Reviewing the most popular interview questions

So you’ve got an interview scheduled? How do you prepare?

One thing you should definitely do is review this list of the 50 most common interview questions and start working through answers.

What are your strengths?

What are your weaknesses?

Why are you interested in working for [insert company name here]?

Where do you see yourself in 5 years? 10 years?

Why do you want to leave your current company?

It’s a long list and none of them will surprise you. Also, you’re bound to get some off-the-wall questions as well so there’s no way to have a ready answer for everything. But working on this list will give you time to think through subjects you’d like to bring up in an interview, and many of these prepared answers will help you come up with things to say in response to the unexpected questions.

College presidents rake in the big bucks

Is the college game rigged against you? No, we’re not talking about fixing college football games. We’re talking about the problem of college costs and runaway student debt. With that in mind, this article about salaries and expenses for college presidents will probably get your blood boiling.

E. Gordon Gee makes millions as president of Ohio State University, but a Dayton Daily News investigation found the university spends almost as much for Gee to travel the globe, throw parties, wine and dine donors, woo prospective faculty, hang out with students and staff and maintain a 9,600-square-foot mansion on 1.3 acres.

Since returning to Columbus as the university’s president in October 2007, the 68-year-old Gee has pulled in $8.6 million in salary and compensation, making him the highest paid CEO of a public university in the country.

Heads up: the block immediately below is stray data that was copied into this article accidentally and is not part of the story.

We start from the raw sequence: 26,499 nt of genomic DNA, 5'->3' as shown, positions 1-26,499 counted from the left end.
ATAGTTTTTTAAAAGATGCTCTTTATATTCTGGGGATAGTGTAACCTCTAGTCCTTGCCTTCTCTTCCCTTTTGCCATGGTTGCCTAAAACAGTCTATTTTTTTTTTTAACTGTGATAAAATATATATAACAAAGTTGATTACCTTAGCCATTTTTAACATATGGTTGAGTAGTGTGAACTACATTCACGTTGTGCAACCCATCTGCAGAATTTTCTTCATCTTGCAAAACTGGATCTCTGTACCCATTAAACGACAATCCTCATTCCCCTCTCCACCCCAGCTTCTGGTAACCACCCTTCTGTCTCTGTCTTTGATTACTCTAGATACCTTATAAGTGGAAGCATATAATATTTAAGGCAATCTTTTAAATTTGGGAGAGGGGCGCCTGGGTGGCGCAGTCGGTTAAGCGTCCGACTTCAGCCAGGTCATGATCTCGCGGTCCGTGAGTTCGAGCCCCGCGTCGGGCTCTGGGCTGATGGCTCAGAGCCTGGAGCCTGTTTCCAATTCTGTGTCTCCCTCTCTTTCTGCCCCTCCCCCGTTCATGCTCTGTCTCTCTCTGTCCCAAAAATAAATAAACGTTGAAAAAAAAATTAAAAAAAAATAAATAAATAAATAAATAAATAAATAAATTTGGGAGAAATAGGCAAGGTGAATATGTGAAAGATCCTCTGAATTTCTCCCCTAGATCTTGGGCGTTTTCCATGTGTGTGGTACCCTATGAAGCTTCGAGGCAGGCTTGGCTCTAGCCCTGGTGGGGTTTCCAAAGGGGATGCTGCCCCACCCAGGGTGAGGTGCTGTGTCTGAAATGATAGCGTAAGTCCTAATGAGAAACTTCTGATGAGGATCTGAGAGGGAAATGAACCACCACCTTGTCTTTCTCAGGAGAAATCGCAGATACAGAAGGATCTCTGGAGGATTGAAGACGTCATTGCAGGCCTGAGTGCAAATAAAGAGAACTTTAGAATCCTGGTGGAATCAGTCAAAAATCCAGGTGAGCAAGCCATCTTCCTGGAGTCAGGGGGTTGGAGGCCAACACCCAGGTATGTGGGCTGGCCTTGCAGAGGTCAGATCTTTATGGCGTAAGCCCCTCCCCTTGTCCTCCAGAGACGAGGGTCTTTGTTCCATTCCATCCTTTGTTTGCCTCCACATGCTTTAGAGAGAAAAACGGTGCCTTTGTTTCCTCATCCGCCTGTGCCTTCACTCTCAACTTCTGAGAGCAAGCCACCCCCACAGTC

But his expenses — hidden among hard-to-get records that the university took nearly a year to release — tally nearly as much: $7.7 million.

Gee’s spending is kept out of the public eye because it can be tallied only by examining multiple reports, including the quarterly discretionary expense reports delivered to the trustees and not easily obtainable by others. The Daily News first requested records documenting Gee’s work day, housing, American Express statements, travel expenses, discretionary spending reports and other data in September 2011. The university did not fully respond to the request until August 2012.

Those records show Gee stays in luxury hotels, dines at country clubs and swank restaurants, throws lavish parties, flies on private jets and hands out thousands of gifts — all at public expense.

The Daily News investigation found the university spent more than $895,000 for gatherings at the Pizzuti House, the president’s mansion, between April 2008 and June 2011.

Yes, Gee raises a ton of money, bet when if ever will tuition-paying students see any of the benefits beyond new construction on campus? Things have to change.

Best companies to work for according to ‘Fortune’

Messages at work? No wonder Google is #1 on Fortune’s list of the 100 best companies to work for.

Rank: 1
Previous rank: 1
2011 revenue ($ millions): $37,905

What makes it so great?
The Internet juggernaut takes the Best Companies crown for the fourth time, and not just for the 100,000 hours of free massages it doled out in 2012. New this year are three wellness centers and a seven-acre sports complex, which includes a roller hockey rink; courts for basketball, bocce, and shuffle ball; and horseshoe pits.

Check out the rest of the list.

Should these benefits like messages be taxed? I don’t think so.

Considering job swaps


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There are all sorts of new management ideas and trends these days, but the idea of the job swap is very interesting, and possibly very useful.